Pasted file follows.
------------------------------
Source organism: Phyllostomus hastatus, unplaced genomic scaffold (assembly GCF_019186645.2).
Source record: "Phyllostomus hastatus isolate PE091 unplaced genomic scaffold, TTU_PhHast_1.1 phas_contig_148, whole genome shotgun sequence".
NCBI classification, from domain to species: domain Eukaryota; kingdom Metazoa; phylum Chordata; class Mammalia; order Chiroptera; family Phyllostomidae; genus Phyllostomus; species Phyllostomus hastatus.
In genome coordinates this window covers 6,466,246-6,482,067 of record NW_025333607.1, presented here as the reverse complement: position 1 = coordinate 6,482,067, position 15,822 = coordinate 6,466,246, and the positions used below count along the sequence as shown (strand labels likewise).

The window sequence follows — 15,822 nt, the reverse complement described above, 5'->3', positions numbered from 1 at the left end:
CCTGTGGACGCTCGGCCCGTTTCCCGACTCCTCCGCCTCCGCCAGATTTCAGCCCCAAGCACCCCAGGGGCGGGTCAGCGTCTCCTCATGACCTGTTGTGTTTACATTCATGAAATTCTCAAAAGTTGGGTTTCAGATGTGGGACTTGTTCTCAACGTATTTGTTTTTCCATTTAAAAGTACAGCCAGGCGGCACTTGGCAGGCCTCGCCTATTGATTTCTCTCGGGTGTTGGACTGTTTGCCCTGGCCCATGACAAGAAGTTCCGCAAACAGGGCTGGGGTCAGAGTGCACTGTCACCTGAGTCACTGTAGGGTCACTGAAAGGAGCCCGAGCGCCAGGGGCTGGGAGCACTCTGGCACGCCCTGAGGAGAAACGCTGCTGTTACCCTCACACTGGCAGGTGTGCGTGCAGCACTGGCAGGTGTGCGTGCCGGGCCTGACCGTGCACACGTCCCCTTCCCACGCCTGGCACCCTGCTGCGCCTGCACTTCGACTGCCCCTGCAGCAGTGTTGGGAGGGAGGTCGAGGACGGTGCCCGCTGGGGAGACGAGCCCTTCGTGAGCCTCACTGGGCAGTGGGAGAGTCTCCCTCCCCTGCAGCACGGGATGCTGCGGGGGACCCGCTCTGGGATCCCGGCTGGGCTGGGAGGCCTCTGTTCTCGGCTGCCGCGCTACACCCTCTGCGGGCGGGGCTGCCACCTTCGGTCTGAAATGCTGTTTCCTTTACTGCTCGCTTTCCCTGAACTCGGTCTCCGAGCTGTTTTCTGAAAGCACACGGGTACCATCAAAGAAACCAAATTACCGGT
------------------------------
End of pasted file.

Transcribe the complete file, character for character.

Source organism: Phyllostomus hastatus, unplaced genomic scaffold (assembly GCF_019186645.2).
Source record: "Phyllostomus hastatus isolate PE091 unplaced genomic scaffold, TTU_PhHast_1.1 phas_contig_148, whole genome shotgun sequence".
NCBI classification, from domain to species: domain Eukaryota; kingdom Metazoa; phylum Chordata; class Mammalia; order Chiroptera; family Phyllostomidae; genus Phyllostomus; species Phyllostomus hastatus.
In genome coordinates this window covers 6,466,246-6,482,067 of record NW_025333607.1, presented here as the reverse complement: position 1 = coordinate 6,482,067, position 15,822 = coordinate 6,466,246, and the positions used below count along the sequence as shown (strand labels likewise).

The window sequence follows — 15,822 nt, the reverse complement described above, 5'->3', positions numbered from 1 at the left end:
CCTGTGGACGCTCGGCCCGTTTCCCGACTCCTCCGCCTCCGCCAGATTTCAGCCCCAAGCACCCCAGGGGCGGGTCAGCGTCTCCTCATGACCTGTTGTGTTTACATTCATGAAATTCTCAAAAGTTGGGTTTCAGATGTGGGACTTGTTCTCAACGTATTTGTTTTTCCATTTAAAAGTACAGCCAGGCGGCACTTGGCAGGCCTCGCCTATTGATTTCTCTCGGGTGTTGGACTGTTTGCCCTGGCCCATGACAAGAAGTTCCGCAAACAGGGCTGGGGTCAGAGTGCACTGTCACCTGAGTCACTGTAGGGTCACTGAAAGGAGCCCGAGCGCCAGGGGCTGGGAGCACTCTGGCACGCCCTGAGGAGAAACGCTGCTGTTACCCTCACACTGGCAGGTGTGCGTGCAGCACTGGCAGGTGTGCGTGCCGGGCCTGACCGTGCACACGTCCCCTTCCCACGCCTGGCACCCTGCTGCGCCTGCACTTCGACTGCCCCTGCAGCAGTGTTGGGAGGGAGGTCGAGGACGGTGCCCGCTGGGGAGACGAGCCCTTCGTGAGCCTCACTGGGCAGTGGGAGAGTCTCCCTCCCCTGCAGCACGGGATGCTGCGGGGGACCCGCTCTGGGATCCCGGCTGGGCTGGGAGGCCTCTGTTCTCGGCTGCCGCGCTACACCCTCTGCGGGCGGGGCTGCCACCTTCGGTCTGAAATGCTGTTTCCTTTACTGCTCGCTTTCCCTGAACTCGGTCTCCGAGCTGTTTTCTGAAAGCACACGGGTACCATCAAAGAAACCAAATTACCGGT